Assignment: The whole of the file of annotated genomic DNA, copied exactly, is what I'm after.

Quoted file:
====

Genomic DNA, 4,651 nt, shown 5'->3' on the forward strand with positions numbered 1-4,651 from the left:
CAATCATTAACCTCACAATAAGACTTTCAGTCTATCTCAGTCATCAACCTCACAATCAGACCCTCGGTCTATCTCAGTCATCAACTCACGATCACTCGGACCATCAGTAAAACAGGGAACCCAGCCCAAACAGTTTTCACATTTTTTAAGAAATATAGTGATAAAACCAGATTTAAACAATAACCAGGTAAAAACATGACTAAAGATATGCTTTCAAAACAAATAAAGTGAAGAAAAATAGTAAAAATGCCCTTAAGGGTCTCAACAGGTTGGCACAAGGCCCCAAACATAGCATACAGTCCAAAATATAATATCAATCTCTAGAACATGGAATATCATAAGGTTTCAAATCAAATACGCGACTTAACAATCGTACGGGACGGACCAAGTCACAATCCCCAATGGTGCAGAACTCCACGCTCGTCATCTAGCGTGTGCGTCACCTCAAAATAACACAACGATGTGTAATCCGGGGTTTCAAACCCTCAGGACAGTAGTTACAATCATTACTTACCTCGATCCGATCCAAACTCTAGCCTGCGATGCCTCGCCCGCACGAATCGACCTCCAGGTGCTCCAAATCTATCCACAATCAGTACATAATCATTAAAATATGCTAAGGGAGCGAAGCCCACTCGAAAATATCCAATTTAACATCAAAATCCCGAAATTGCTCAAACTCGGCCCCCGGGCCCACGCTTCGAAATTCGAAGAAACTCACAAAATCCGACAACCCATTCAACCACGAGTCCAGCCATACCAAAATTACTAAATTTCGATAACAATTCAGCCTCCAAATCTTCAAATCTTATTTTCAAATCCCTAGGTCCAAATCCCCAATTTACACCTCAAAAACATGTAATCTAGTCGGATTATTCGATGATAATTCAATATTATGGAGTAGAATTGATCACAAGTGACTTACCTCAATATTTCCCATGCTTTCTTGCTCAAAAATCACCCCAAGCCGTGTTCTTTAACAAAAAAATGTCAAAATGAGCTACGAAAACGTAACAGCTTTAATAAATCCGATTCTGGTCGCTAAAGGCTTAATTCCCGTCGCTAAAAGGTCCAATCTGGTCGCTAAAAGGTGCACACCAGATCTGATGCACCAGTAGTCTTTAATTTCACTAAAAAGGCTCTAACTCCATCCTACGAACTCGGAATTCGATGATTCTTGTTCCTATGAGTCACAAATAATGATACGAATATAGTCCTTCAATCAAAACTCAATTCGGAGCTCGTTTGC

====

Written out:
Genomic DNA, 4,651 nt, shown 5'->3' on the forward strand with positions numbered 1-4,651 from the left:
CAATCATTAACCTCACAATAAGACTTTCAGTCTATCTCAGTCATCAACCTCACAATCAGACCCTCGGTCTATCTCAGTCATCAACTCACGATCACTCGGACCATCAGTAAAACAGGGAACCCAGCCCAAACAGTTTTCACATTTTTTAAGAAATATAGTGATAAAACCAGATTTAAACAATAACCAGGTAAAAACATGACTAAAGATATGCTTTCAAAACAAATAAAGTGAAGAAAAATAGTAAAAATGCCCTTAAGGGTCTCAACAGGTTGGCACAAGGCCCCAAACATAGCATACAGTCCAAAATATAATATCAATCTCTAGAACATGGAATATCATAAGGTTTCAAATCAAATACGCGACTTAACAATCGTACGGGACGGACCAAGTCACAATCCCCAATGGTGCAGAACTCCACGCTCGTCATCTAGCGTGTGCGTCACCTCAAAATAACACAACGATGTGTAATCCGGGGTTTCAAACCCTCAGGACAGTAGTTACAATCATTACTTACCTCGATCCGATCCAAACTCTAGCCTGCGATGCCTCGCCCGCACGAATCGACCTCCAGGTGCTCCAAATCTATCCACAATCAGTACATAATCATTAAAATATGCTAAGGGAGCGAAGCCCACTCGAAAATATCCAATTTAACATCAAAATCCCGAAATTGCTCAAACTCGGCCCCCGGGCCCACGCTTCGAAATTCGAAGAAACTCACAAAATCCGACAACCCATTCAACCACGAGTCCAGCCATACCAAAATTACTAAATTTCGATAACAATTCAGCCTCCAAATCTTCAAATCTTATTTTCAAATCCCTAGGTCCAAATCCCCAATTTACACCTCAAAAACATGTAATCTAGTCGGATTATTCGATGATAATTCAATATTATGGAGTAGAATTGATCACAAGTGACTTACCTCAATATTTCCCATGCTTTCTTGCTCAAAAATCACCCCAAGCCGTGTTCTTTAACAAAAAAATGTCAAAATGAGCTACGAAAACGTAACAGCTTTAATAAATCCGATTCTGGTCGCTAAAGGCTTAATTCCCGTCGCTAAAAGGTCCAATCTGGTCGCTAAAAGGTGCACACCAGATCTGATGCACCAGTAGTCTTTAATTTCACTAAAAAGGCTCTAACTCCATCCTACGAACTCGGAATTCGATGATTCTTGTTCCTATGAGTCACAAATAATGATACGAATATAGTCCTTCAATCAAAACTCAATTCGGAGCTCGTTTGC